What we experience is an ambient dissonance of sounds and meaning. We slip in and out of familiarity and structure. This is an arena of collapsing communication. Such spoken repetition of words progressively leads them from tools of common comprehension towards gibberish. Meaning slips away. And this profusion of noise within an urban setting might be expected, but Nauman’s willful manipulation of spoken language teases us and provokes confusion. This is not necessarily unpleasant but rather disorientating like one of those fair ground rides that toys with our internal spirit -level. Similarly, ‘Days’ interrupts artificial time, demonstrating the ease with which an artist can alter the parameters of common experience.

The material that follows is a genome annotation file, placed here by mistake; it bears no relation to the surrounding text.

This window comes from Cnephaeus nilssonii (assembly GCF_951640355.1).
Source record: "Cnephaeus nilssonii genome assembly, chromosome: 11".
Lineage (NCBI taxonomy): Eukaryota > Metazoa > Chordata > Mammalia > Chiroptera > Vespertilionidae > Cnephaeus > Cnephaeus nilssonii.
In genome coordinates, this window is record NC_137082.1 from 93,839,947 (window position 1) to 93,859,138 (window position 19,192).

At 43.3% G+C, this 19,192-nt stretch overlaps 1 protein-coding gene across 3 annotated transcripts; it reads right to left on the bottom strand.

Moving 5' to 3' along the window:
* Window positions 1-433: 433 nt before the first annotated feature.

Days of the week are some of our earliest instructions. We encounter them as the building blocks of comprehension alongside letters of the alphabet, colours and numbers. From infancy, our parents and teachers try to convey structure and logic through language, the skeleton of human relations. Naumann takes this certainty, embedded like a seed within us and instills doubt. From order we are gently led towards an exaggerated subjective experience that borders on psychic dissolution. These clashing sounds in the gallery suggest the hope that repetitious intonation can thwart impending chaos by reasserting an assumption of concrete fact.